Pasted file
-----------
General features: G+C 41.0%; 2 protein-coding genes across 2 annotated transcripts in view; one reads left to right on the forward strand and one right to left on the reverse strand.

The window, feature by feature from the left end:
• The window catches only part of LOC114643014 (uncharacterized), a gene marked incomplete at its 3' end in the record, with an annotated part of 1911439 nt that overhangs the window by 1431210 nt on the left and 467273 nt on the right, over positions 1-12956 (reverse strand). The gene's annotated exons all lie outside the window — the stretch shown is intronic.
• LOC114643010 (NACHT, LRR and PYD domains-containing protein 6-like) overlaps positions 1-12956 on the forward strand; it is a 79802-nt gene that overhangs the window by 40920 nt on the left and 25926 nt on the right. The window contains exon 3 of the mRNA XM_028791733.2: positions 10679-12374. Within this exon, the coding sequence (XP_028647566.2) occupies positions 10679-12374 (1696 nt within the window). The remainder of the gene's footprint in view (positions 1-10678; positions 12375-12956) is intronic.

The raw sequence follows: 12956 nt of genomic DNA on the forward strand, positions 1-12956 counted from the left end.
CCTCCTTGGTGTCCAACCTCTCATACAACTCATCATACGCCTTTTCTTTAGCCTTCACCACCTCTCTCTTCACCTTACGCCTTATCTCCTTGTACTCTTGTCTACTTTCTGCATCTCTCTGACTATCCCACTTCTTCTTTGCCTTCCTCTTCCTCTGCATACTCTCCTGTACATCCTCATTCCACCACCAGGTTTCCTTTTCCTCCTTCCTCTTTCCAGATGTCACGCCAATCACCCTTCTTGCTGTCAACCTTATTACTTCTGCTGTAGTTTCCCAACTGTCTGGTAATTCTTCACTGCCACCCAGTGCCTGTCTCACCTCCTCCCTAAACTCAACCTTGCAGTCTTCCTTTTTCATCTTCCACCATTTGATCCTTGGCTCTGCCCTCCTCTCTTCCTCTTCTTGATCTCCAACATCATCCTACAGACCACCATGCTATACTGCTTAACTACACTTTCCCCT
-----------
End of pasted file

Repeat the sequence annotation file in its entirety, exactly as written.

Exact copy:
General features: G+C 41.0%; 2 protein-coding genes across 2 annotated transcripts in view; one reads left to right on the forward strand and one right to left on the reverse strand.

The window, feature by feature from the left end:
• The window catches only part of LOC114643014 (uncharacterized), a gene marked incomplete at its 3' end in the record, with an annotated part of 1911439 nt that overhangs the window by 1431210 nt on the left and 467273 nt on the right, over positions 1-12956 (reverse strand). The gene's annotated exons all lie outside the window — the stretch shown is intronic.
• LOC114643010 (NACHT, LRR and PYD domains-containing protein 6-like) overlaps positions 1-12956 on the forward strand; it is a 79802-nt gene that overhangs the window by 40920 nt on the left and 25926 nt on the right. The window contains exon 3 of the mRNA XM_028791733.2: positions 10679-12374. Within this exon, the coding sequence (XP_028647566.2) occupies positions 10679-12374 (1696 nt within the window). The remainder of the gene's footprint in view (positions 1-10678; positions 12375-12956) is intronic.

The raw sequence follows: 12956 nt of genomic DNA on the forward strand, positions 1-12956 counted from the left end.
CCTCCTTGGTGTCCAACCTCTCATACAACTCATCATACGCCTTTTCTTTAGCCTTCACCACCTCTCTCTTCACCTTACGCCTTATCTCCTTGTACTCTTGTCTACTTTCTGCATCTCTCTGACTATCCCACTTCTTCTTTGCCTTCCTCTTCCTCTGCATACTCTCCTGTACATCCTCATTCCACCACCAGGTTTCCTTTTCCTCCTTCCTCTTTCCAGATGTCACGCCAATCACCCTTCTTGCTGTCAACCTTATTACTTCTGCTGTAGTTTCCCAACTGTCTGGTAATTCTTCACTGCCACCCAGTGCCTGTCTCACCTCCTCCCTAAACTCAACCTTGCAGTCTTCCTTTTTCATCTTCCACCATTTGATCCTTGGCTCTGCCCTCCTCTCTTCCTCTTCTTGATCTCCAACATCATCCTACAGACCACCATGCTATACTGCTTAACTACACTTTCCCCT